An elegant limestone row that has stood in Bay Ridge for a century could be designated a historic district by the city, thanks to efforts of the block association and the Historic Districts Council.
Doctors’ Row, a barrel-fronted section of the 400 block of Bay Ridge Parkway between 4th and 5th avenues, is currently being reviewed for historic district status by the Landmarks Preservation Commission. If granted, Doctors’ Row would see its structures protected from demolition, a key to keeping intact one of the neighborhood’s most distinctive blocks.
“Historic district status will preserve the facades of the buildings and the aesthetic beauty of the buildings and streetscape. In most cases it prevents demolition of buildings and things like the faces and stucco being ripped off, ironwork being removed and original doors being removed,” explained Kelly Carroll, director of advocacy and community outreach for HDC, a nonprofit advocate for historic preservation.
“We see a lot of this happening in Bay Ridge and Sunset Park, where architectural features are shaved off and inappropriate features are applied. These rows derive beauty from their continuity so if one house is destroyed it really obscures the whole look and feel of a place,” she continued.
The distinctive, Neo-Renaissance row houses were constructed between 1899 and 1910 by a single company, the Bay Ridge Development Company, giving the homes a homogenous look, according to the HDC. The uniformity of the row stands out, as many blocks in Bay Ridge vary greatly in their architectural style and were not constructed by the same company.
Besides their signature look, the homes of Doctors’ Row also represent an exciting time in Bay Ridge’s history: Bay Ridge’s evolution from a suburban neighborhood to an urban one, complete with transportation advancements, such as the 3rd, 4th and 5th avenue trolley lines.
Interestingly enough, early real estate ads for Doctors’ Row touted the block’s proximity to the 4th Avenue subway line to make the homes more enticing, despite the fact that the line did not open until 1916. Many of the homes on Bay Ridge Parkway are representative of early transit-related speculative development in Bay Ridge, HDC notes.
“This has been an elegant, well-kept block ever since I can remember,” said Bay Ridge Parkway 400 Block Association member Linda Assini, a resident of Doctors’ Row who credits the block association’s relentless efforts with kickstarting the effort to obtain historic district status for the block.
Assini has owned her home since the 1980s, but rented it out while she lived on Long Island. When she returned to the block, she found its beauty had begun to fade.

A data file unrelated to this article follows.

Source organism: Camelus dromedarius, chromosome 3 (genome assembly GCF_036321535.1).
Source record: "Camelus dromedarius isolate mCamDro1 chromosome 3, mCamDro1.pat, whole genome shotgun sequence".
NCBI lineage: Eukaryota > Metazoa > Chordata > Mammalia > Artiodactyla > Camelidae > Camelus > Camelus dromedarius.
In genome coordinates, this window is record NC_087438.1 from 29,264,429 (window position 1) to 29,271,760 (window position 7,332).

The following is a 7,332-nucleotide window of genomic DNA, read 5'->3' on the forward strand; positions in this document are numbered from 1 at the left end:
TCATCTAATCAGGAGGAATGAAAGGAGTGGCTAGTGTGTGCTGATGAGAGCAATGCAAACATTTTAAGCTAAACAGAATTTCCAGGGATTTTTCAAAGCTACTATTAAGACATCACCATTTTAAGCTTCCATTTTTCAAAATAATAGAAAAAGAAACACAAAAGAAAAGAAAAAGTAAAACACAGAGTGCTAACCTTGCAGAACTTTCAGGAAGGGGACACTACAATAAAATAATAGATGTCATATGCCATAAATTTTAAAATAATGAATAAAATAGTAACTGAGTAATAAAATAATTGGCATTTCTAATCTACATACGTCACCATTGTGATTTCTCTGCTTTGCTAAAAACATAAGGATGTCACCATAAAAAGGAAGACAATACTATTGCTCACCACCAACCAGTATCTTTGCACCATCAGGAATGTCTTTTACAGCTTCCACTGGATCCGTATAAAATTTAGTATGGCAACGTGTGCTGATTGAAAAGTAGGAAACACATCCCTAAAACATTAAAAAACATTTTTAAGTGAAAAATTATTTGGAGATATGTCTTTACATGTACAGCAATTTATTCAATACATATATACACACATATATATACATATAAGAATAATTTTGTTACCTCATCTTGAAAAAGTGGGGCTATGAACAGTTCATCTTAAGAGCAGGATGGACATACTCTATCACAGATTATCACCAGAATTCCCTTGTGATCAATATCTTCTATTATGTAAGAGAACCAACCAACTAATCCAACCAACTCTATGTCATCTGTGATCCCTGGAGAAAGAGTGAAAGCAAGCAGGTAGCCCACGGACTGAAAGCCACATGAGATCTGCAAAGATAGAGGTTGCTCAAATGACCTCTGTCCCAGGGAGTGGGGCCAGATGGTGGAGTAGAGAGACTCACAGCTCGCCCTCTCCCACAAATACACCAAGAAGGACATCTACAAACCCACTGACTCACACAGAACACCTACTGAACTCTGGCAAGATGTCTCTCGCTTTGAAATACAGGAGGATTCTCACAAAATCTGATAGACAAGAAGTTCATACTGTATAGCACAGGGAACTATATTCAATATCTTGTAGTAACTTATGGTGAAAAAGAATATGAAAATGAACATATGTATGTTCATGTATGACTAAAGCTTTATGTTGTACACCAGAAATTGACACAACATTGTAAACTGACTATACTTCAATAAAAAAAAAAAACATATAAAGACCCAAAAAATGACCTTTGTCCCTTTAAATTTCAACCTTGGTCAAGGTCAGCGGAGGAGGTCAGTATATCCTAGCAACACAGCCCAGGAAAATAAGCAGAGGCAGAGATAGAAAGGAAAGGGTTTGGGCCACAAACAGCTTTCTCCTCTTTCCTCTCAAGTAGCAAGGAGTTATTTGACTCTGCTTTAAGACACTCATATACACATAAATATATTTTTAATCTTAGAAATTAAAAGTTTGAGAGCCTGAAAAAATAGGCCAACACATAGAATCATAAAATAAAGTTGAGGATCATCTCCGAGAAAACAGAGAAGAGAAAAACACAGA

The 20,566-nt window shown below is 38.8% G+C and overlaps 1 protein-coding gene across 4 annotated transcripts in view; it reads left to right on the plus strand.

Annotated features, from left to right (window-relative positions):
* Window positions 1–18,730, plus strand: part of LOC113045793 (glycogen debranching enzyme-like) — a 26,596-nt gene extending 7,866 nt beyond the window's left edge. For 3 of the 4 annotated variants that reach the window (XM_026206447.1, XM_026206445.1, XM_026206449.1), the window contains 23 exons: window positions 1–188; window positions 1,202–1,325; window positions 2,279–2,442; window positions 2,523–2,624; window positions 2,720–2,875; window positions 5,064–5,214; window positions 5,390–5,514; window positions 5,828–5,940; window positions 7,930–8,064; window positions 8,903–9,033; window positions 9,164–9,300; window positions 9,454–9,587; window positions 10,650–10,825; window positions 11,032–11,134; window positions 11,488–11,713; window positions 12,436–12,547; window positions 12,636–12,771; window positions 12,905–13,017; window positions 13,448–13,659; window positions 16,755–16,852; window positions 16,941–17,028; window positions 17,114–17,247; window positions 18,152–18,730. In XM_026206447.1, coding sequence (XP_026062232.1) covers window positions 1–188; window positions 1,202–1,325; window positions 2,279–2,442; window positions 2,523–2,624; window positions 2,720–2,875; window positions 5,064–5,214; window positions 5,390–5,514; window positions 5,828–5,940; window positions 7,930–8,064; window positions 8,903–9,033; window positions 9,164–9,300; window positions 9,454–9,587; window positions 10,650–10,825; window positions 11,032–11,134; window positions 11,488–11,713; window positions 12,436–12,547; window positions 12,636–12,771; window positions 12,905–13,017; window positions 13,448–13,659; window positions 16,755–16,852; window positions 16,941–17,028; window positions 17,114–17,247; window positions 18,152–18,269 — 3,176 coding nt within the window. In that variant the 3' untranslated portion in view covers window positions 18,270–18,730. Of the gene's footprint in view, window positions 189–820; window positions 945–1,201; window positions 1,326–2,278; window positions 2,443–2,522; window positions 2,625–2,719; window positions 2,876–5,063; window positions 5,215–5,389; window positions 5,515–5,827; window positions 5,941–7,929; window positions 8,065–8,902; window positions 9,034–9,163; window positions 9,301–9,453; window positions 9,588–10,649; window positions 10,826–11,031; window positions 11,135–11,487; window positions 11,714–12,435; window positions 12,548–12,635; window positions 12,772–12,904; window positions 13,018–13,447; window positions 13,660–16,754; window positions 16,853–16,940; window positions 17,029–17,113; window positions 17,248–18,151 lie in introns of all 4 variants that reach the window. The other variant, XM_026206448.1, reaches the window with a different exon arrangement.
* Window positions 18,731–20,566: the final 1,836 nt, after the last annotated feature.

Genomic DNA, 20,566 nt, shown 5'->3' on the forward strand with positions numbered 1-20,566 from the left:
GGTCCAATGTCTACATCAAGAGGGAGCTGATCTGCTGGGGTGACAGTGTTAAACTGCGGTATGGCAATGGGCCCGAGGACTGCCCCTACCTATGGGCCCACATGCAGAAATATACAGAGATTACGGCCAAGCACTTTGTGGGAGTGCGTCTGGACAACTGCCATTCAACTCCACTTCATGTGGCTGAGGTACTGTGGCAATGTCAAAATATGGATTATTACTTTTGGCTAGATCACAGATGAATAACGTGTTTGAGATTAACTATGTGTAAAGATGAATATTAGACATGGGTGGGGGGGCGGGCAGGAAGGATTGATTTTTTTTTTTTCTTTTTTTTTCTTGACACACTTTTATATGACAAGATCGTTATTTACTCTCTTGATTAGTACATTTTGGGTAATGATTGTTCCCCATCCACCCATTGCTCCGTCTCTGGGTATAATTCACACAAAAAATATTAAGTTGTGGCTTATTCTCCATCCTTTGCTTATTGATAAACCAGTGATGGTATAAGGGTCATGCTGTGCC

“I moved back a few years ago and was taken aback at how the block was starting to lose its luster and elegance,” recalled Assini. “It was not as well kept. There was a lot of trash. The trees were needy and the houses were beat up. Our architectural heritage was being torn up. People were coming and willy-nilly removing cornices and irreplaceable stonework just because.”
It was this realization that eventually led Assini and the block association to contact LPC in an attempt to get the block designated. With the help of the HDC, the block association submitted a request for evaluation of the block to the LPC early this month. On August 21, the commission responded to the request with a letter stating it had “reviewed the material” and “determined that [Doctors’ Row] may merit designation, but requires further study within the contexts of the commission’s priority.”
“The block association has been unified behind this push. What I like about our block association is that we also welcome people who rent on the street. We want them in the association,” said Assini. “Everyone takes an equal role.”
Local Councilmember Vincent Gentile has also stood behind the block receiving historic status.
“[It] will benefit both local residents commuting to their homes and tourists exploring Brooklyn’s history,” said Gentile. “[The street] maintains a distinct ‘sense of place’ and a coherent streetscape identifiable by the naked eye. It’s about time the commission recognized Bay Ridge’s special nature.”
A version of this story originally ran in the Brooklyn Reporter. You can read it here.
[Photos by Helen Klein]
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